Tragic War Poet's Newly Discovered Notebook at Bonhams
A newly discovered notebook containing the only known working drafts of Edward Thomas’s very earliest poems, is one of the highlights of Bonhams Fine Books and Manuscripts sale in London on Wednesday 20 June. It is estimated at £30,000-40,000.
Thomas (1878-1917) was already a well-established literary critic when he turned to writing poetry at the prompting of his friend, the American poet Robert Frost. The notebook - a school exercise book that belonged to his daughter, Myfanwy - is dated 17th and 18th December 1914, two weeks after his momentous conversation with Frost. It includes handwritten drafts of three of his important early works, The Mountain Chapel, The Birds’ Nests and House and Man.
The friendship between Edward Thomas and Robert Frost was important to both men. Frost had moved to the UK in 1912 to revitalise his flagging career. His first book of poetry, A Boy’s Will, was published in 1913, and gained critical attention only after a positive review by Thomas. Frost, knowing of Thomas’s increasing unhappiness with the daily routine of his career as a literary journalist, gave him the confidence to embrace poetry.
In 1915, despite suffering from intermittent emotional and physical ill-health, and being over the official recruitment age, Thomas volunteered to join the Army. He was killed on Easter Monday 1917 on the first day of the Battle of Arras, having arrived in France only a few days earlier.
Thomas had written poetry feverishly during the preceding two years and his work had been accepted for publication. Six works appeared under a pseudonym during his lifetime, but the first book in his own name, Poems - which included Birds’ Nests - was not published until after his death. The other two works from the notebook were printed in Last Poems in 1918.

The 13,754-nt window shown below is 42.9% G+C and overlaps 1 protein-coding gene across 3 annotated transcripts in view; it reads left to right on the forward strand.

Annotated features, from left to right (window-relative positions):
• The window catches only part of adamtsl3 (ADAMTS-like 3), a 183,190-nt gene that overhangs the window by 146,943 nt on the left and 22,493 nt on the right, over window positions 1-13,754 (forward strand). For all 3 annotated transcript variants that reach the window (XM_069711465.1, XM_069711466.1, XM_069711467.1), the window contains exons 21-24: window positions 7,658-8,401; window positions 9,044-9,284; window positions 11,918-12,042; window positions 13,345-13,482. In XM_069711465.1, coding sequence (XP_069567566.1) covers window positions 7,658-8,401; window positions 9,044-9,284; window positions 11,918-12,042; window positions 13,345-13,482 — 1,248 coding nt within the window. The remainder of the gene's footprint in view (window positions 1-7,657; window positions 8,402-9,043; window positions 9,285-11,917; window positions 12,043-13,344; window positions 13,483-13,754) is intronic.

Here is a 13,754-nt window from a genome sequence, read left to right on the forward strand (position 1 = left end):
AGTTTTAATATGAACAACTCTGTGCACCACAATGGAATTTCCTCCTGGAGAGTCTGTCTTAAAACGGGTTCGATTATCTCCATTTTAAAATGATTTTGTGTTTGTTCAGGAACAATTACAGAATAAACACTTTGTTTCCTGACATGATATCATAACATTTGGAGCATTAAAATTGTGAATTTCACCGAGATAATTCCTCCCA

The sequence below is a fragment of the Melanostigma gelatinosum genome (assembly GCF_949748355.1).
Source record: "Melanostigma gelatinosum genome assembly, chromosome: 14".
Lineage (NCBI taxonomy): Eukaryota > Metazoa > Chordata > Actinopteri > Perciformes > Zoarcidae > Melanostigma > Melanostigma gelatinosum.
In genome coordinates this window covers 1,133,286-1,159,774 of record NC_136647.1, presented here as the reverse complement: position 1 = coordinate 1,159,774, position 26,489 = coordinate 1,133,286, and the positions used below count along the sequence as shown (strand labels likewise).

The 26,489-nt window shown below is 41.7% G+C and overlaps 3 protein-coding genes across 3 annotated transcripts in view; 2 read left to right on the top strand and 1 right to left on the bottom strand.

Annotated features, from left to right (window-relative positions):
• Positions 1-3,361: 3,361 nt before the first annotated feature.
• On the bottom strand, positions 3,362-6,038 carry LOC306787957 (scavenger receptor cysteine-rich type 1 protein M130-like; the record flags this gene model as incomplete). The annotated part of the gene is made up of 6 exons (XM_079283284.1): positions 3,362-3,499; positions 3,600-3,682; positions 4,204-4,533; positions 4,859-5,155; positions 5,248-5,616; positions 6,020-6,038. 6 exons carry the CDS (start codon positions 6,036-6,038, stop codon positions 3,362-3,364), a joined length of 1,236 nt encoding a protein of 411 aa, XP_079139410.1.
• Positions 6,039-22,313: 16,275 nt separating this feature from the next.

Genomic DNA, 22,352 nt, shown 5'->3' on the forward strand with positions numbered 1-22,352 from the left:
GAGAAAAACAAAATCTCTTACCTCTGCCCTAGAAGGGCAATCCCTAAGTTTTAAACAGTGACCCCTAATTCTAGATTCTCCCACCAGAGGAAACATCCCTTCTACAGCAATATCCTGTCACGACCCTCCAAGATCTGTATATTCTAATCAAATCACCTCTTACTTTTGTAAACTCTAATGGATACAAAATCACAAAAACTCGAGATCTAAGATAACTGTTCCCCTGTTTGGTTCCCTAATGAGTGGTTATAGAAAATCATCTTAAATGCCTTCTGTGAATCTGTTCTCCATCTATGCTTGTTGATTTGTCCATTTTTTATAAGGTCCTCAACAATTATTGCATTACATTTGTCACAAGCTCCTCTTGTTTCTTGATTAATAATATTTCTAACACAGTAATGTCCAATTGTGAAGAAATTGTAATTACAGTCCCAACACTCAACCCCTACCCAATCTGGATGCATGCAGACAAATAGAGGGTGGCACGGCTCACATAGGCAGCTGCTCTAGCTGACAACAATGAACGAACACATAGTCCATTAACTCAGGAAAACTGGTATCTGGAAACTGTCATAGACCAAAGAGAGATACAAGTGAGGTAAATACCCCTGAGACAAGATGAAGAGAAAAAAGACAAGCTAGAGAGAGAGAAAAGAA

Thomas’s reputation grew rapidly in the early 1930s and has never diminished. Dylan Thomas wrote of him: “It is as though we had always known his poems, and were only waiting for him to write them down.” Ted Hughes - a poet of a much later generation - wrote simply, “He is father of us all.”
The notebook was given in 1922 by Thomas’s widow Helen to Jack Haines, a Gloucester solicitor and poet and close friend of both Frost and Thomas. Haines played an important role in the publication of Thomas’s work, and in an article in 1933, coined the term Dymock Poets to describe the group including Thomas, Frost, Rupert Brooke and John Drinkwater who had lived in and around the Gloucestershire village of the same name.
Bonhams Head of Books and Manuscripts Matthew Haley said: “This is a very important discovery. Thomas tended to write ideas for his poems on scraps of paper which he then destroyed when he copied out the finished work. This notebook, therefore, is one of the few surviving examples of his creative process at work, and of great literary significance.”
The notebook is one of more than 40 lots in the sale relating to Frost, Thomas and the Dymock Poets, including the handwritten definitive version of Frost’s well-known poem, Stopping by Woods on a Snowy Evening.
Image: (Left) Handwritten early draft of poem from Edward Thomas’s newly discovered notebook. Estimate: £30,000-40,000. (Right) Portrait of Edward Thomas.